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Saskatoon Tribal Council shelter to evict dozens with 'complex needs'


Saskatoon Tribal Council will bar around 30 people with "complex needs" from its Emergency Wellness Centre as of Oct. 1.

"The Wellness Centre will actually be pushing people with complex needs away that are not following the rules in regards to using drugs on our property," Tribal Chief Mark Arcand said during a news conference Tuesday afternoon.

"They're putting a needle in their arm, or they're using crystal meth and that's the issue. They're not there to get healthy. They're there to actually use drugs in our facility and we've got to find a different mechanism to support those individuals," he said.

"We've been talking to them weekly, daily about what's coming, and they have a choice to make. They know the rules."

While Arcand acknowledges there's nowhere else for homeless people suffering from severe addictions to go, he said the STC is simply not equipped to handle their needs.

"STC is currently not looking [to start] a complex needs facility because I don't have the money to do it. I don't have the money to buy a facility. I don't have the money to run a program for that facility," Arcand said.

"We need facilities in our city ... it needs to be more than one. I'm hoping the City of Saskatoon is listening; the province. No more of these facilities on the west side they got to go to the east side of the city, or the north or the south."

Arcand said the new policy will allow the centre to focus more on families and individuals who the staff are in a better position to help.

He said 68 families and 43 individuals have been successfully housed since the centre opened.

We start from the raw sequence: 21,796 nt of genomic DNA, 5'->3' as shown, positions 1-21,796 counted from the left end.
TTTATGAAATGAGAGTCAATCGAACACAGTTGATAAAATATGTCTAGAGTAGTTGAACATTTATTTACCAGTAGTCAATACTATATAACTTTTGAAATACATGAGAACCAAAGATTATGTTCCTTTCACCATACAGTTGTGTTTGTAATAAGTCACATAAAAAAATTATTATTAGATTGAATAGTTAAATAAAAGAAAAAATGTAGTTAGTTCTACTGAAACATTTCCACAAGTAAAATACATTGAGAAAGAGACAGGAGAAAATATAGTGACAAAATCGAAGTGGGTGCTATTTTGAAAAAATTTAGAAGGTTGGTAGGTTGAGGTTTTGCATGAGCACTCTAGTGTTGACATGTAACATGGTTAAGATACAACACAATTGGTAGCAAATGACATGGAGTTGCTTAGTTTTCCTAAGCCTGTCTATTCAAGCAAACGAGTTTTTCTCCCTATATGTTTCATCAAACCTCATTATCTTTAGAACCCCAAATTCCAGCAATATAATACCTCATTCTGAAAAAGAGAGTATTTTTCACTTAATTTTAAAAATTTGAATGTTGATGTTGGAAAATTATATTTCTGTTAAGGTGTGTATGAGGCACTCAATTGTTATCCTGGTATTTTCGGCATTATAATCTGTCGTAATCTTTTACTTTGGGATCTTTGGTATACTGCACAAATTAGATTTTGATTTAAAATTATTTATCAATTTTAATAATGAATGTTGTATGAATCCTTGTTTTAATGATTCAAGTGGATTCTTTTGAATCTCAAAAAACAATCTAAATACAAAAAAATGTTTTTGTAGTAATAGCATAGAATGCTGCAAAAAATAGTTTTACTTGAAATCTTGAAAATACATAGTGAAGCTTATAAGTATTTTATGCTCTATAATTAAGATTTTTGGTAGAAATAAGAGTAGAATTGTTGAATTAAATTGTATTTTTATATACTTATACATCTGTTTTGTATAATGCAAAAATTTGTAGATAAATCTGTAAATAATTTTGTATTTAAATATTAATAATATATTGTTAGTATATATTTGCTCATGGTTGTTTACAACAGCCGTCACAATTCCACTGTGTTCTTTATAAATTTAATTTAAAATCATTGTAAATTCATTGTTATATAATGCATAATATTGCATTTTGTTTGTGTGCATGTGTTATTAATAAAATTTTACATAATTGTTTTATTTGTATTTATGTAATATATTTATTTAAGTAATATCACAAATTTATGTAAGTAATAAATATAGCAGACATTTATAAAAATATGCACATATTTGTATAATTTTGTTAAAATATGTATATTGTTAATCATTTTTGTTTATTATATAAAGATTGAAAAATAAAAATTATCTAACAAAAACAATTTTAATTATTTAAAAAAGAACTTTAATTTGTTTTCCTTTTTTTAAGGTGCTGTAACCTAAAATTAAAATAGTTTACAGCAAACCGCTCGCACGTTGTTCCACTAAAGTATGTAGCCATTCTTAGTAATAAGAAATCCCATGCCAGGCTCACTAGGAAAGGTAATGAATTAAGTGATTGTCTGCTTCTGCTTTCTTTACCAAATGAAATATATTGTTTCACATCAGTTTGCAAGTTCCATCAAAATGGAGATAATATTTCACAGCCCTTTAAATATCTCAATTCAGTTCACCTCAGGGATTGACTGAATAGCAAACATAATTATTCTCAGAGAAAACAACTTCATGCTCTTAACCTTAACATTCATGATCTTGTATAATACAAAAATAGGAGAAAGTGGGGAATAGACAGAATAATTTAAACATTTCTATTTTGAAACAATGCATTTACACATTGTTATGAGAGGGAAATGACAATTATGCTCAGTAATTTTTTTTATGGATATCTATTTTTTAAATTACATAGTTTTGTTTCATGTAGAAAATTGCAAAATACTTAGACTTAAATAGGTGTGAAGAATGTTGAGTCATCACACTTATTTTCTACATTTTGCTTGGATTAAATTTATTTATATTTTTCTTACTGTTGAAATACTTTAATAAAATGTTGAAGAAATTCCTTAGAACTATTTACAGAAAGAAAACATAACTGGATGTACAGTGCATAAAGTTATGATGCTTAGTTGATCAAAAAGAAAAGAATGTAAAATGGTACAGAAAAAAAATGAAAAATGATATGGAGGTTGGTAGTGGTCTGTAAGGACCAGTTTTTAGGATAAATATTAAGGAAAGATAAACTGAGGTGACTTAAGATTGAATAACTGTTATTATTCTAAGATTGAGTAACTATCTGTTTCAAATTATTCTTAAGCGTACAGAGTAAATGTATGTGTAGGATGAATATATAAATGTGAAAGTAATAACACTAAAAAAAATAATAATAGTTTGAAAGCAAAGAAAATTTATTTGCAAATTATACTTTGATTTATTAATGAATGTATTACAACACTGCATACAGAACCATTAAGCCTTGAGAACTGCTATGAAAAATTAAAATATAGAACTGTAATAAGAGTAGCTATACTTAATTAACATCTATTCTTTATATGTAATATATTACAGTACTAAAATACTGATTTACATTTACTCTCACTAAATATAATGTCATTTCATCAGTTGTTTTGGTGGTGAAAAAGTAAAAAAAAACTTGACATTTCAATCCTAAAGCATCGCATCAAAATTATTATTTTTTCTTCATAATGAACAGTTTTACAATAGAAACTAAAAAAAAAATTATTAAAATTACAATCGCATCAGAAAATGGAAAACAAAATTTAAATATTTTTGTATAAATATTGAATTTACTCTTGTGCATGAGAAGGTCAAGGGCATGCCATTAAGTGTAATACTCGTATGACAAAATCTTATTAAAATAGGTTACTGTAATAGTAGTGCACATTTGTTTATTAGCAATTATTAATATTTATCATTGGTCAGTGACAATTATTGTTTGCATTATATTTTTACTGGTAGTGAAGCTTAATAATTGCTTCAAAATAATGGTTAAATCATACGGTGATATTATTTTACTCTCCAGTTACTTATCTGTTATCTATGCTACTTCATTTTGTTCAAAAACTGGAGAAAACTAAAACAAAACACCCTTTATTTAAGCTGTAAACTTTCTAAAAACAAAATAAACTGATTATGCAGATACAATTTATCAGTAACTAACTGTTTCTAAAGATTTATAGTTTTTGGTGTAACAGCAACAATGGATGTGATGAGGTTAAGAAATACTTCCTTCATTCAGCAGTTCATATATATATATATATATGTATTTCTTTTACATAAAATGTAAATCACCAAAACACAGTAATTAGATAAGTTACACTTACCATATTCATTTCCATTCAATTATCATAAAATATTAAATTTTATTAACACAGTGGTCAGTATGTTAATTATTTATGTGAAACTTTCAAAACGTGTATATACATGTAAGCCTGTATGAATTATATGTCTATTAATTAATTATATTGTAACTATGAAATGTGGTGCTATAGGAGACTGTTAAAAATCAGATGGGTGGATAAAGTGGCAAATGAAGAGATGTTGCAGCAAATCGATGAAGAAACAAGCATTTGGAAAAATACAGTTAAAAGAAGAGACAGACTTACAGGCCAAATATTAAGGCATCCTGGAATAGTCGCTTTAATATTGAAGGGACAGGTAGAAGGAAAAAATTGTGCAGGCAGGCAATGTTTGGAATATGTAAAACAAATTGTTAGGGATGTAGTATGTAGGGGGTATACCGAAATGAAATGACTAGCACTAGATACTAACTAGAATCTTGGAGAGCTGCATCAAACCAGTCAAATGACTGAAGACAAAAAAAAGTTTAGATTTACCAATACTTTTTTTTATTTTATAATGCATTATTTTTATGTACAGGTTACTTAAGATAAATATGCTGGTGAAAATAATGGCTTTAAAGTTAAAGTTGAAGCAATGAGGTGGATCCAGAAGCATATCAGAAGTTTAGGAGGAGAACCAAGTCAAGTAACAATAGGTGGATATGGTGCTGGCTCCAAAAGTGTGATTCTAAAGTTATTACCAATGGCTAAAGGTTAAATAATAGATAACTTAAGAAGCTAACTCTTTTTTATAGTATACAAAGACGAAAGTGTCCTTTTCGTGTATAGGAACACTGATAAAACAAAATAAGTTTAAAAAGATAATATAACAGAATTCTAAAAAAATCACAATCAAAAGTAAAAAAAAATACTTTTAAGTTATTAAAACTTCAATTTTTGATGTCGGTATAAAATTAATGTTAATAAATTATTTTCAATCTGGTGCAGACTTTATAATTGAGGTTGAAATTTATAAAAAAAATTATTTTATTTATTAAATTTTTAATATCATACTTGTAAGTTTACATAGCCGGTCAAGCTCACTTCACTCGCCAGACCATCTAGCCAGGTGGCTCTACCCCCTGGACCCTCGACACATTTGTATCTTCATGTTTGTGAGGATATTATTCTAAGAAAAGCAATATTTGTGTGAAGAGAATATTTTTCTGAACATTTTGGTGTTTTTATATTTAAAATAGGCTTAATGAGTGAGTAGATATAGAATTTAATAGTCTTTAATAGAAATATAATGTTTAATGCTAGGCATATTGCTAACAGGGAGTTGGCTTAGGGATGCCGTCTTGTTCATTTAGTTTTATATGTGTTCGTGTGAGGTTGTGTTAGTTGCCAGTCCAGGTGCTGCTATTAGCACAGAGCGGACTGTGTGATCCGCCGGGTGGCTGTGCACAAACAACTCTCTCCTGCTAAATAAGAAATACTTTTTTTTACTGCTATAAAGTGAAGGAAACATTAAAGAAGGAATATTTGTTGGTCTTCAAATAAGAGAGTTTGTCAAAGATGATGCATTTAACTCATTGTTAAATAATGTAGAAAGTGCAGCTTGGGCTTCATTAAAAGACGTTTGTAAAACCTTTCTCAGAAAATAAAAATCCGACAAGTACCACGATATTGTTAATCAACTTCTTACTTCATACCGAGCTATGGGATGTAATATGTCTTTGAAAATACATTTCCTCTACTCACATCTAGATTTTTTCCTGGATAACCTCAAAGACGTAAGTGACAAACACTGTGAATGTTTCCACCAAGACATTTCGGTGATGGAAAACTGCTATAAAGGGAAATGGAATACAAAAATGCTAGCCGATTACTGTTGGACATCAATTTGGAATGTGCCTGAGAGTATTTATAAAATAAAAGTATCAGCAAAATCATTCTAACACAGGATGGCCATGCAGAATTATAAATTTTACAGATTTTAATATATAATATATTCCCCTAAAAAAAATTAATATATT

Arcand also revealed the STC has moved 32 families from the wellness centre into a new 55-unit facility called Kotawan 1 — located in the former Monarch Yards building on Avenue K South.

"We've proven it with families and we've proven it that individuals want help. [They] just got to try to get over the hump and we just have this obstacle in this way," Arcand said.

"But we can’t give up on those individuals with complex needs. We've just got to find a place for them to go so they have the proper supports."

When speaking with reporters, Arcand noted the most "chaotic" days at the centre are typically when people suffering from addictions receive their Saskatchewan Income Support (SIS) cheques.

"They're going to use their money to buy things that they don't need. They're not using it to buy food, they're not using it to buy clothes or anything like that."

When SIS was introduced in 2019, it marked a departure from previous social assistance programs where money was paid directly to landlords and utilities. Now funds are provided to clients directly. Top Stories

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